Freedom or tuberculosis

By Gauntlet Editorial Board

A Winnipeg woman who has been in jail since April for refusing to receive treatment for tuberculosis had her incarceration extended by another 90 days this week. The woman was diagnosed last December, but after missing medical appointments the Winnipeg Regional Health Authority obtained an arrest warrant so she could be treated.

Should the health authority be allowed to detain someone who has a disease? If the disease is highly contagious and threatens the safety of the public, the answer is uncontrovertibly yes. Because tuberculosis is particularly dangerous — if left untreated long enough it can never be cured, and not taking the full treatment risks making it resistant to antibiotics — the health authority is right to interfere.

It’s less clear that the state has the right to force people to get better. People refuse treatment for a number of reasons and, at least in some cases, they have the right to refrain from treatment. Jehovah’s Witnesses, for example, refuse blood transfusions because they believe that blood is sacred. But communicable diseases are different. Other people are put at risk if a disease like tuberculosis goes untreated.

Whether or not the state can order people to get better (rather than just keeping them away from harming others) is an interesting question, but not one of direct relevance to this case. Her being quarantined is the important part. After receiving her 90-day sentence the woman allegedly didn’t protest so perhaps she has come around to the importance of getting treatment after all. Or perhaps she doesn’t find prison that bad. Her reason doesn’t make a difference. If it were the case that she didn’t want treatment because of religious reasons, it isn’t clear how that would affect the result. She should still be prohibited from going out in public with a contagious and dangerous disease.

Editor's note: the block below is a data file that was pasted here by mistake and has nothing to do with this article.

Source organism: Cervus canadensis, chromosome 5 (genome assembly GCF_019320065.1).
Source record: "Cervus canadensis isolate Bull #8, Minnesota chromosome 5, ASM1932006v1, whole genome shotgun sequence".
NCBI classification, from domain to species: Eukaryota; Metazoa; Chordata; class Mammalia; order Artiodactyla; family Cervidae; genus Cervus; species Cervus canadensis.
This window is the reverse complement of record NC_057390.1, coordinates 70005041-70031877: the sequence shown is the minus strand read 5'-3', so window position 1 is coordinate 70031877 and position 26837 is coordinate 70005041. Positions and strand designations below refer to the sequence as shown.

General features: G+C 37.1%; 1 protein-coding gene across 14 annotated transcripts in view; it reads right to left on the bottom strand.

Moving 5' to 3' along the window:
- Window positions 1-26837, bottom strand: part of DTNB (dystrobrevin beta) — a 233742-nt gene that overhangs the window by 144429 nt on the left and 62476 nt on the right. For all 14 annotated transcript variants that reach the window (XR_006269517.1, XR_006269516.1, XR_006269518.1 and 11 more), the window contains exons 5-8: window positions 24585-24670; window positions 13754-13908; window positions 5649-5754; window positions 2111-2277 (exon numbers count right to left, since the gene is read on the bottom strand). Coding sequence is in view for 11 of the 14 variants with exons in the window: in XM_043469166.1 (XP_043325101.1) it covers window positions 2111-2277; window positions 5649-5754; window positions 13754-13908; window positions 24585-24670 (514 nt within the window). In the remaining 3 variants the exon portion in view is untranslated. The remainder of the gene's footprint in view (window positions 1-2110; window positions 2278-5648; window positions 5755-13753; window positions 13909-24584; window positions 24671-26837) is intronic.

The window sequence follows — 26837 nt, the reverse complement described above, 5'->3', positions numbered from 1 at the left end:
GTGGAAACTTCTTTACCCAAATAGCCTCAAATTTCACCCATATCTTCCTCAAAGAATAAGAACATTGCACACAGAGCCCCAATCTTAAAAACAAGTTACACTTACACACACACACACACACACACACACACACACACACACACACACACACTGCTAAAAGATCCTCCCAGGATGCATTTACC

The Canadian Civil Liberties Association has complained that the woman should have been put in a hospital and not a prison. It’s true that she has been detained to be treated, not to be punished, but the result amounts to the same thing. She is being held in the medical centre of the prison (presumably separated from other prisoners so they don’t risk infection). If she was kept in a hospital the circumstances would essentially be the same, except that preventing her from leaving would be more difficult. Surely a person who has demonstrated her reluctance to be treated is at risk of leaving.

Patients refusing care isn’t altogether unusual. Often people are unaware of the risks of avoiding treatment, don’t think it’s worthwhile, or, as in this case, are afraid of other repercussions (the woman has engaged in prostitution). Incarceration wasn’t the first resort. The WRHA tried various tactics to get her to cooperate, including giving her gift cards to Winnipeg shops in exchange for treatment. It’s appropriate to have laws in place in case such methods fail.

Any cries of draconian treatment are exaggerated. So too are claims of paternalism. The state isn’t forcing treatment on her primarily for her own interest — although that’s likely a factor. They’re forcing it on her so she can leave prison and go back to society.

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